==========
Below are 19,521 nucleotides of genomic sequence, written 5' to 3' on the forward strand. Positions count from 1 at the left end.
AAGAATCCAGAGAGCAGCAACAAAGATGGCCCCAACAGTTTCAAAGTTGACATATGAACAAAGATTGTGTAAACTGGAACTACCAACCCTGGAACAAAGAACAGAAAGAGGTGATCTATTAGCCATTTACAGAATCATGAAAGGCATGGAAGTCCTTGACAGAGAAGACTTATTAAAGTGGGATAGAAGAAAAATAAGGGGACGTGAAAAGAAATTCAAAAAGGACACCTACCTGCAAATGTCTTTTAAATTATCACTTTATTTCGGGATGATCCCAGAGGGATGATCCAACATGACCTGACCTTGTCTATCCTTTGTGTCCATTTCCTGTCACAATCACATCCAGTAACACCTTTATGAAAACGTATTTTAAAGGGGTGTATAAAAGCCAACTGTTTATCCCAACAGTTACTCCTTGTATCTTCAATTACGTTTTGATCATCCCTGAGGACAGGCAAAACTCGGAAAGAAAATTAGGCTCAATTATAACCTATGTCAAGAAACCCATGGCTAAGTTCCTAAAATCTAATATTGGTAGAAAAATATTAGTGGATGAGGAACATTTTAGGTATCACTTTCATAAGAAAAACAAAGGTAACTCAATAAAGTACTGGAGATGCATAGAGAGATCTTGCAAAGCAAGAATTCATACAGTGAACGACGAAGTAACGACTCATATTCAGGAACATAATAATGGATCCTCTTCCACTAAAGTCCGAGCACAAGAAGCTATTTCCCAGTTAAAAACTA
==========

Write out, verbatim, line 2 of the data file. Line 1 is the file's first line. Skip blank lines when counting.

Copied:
AAGAATCCAGAGAGCAGCAACAAAGATGGCCCCAACAGTTTCAAAGTTGACATATGAACAAAGATTGTGTAAACTGGAACTACCAACCCTGGAACAAAGAACAGAAAGAGGTGATCTATTAGCCATTTACAGAATCATGAAAGGCATGGAAGTCCTTGACAGAGAAGACTTATTAAAGTGGGATAGAAGAAAAATAAGGGGACGTGAAAAGAAATTCAAAAAGGACACCTACCTGCAAATGTCTTTTAAATTATCACTTTATTTCGGGATGATCCCAGAGGGATGATCCAACATGACCTGACCTTGTCTATCCTTTGTGTCCATTTCCTGTCACAATCACATCCAGTAACACCTTTATGAAAACGTATTTTAAAGGGGTGTATAAAAGCCAACTGTTTATCCCAACAGTTACTCCTTGTATCTTCAATTACGTTTTGATCATCCCTGAGGACAGGCAAAACTCGGAAAGAAAATTAGGCTCAATTATAACCTATGTCAAGAAACCCATGGCTAAGTTCCTAAAATCTAATATTGGTAGAAAAATATTAGTGGATGAGGAACATTTTAGGTATCACTTTCATAAGAAAAACAAAGGTAACTCAATAAAGTACTGGAGATGCATAGAGAGATCTTGCAAAGCAAGAATTCATACAGTGAACGACGAAGTAACGACTCATATTCAGGAACATAATAATGGATCCTCTTCCACTAAAGTCCGAGCACAAGAAGCTATTTCCCAGTTAAAAACTA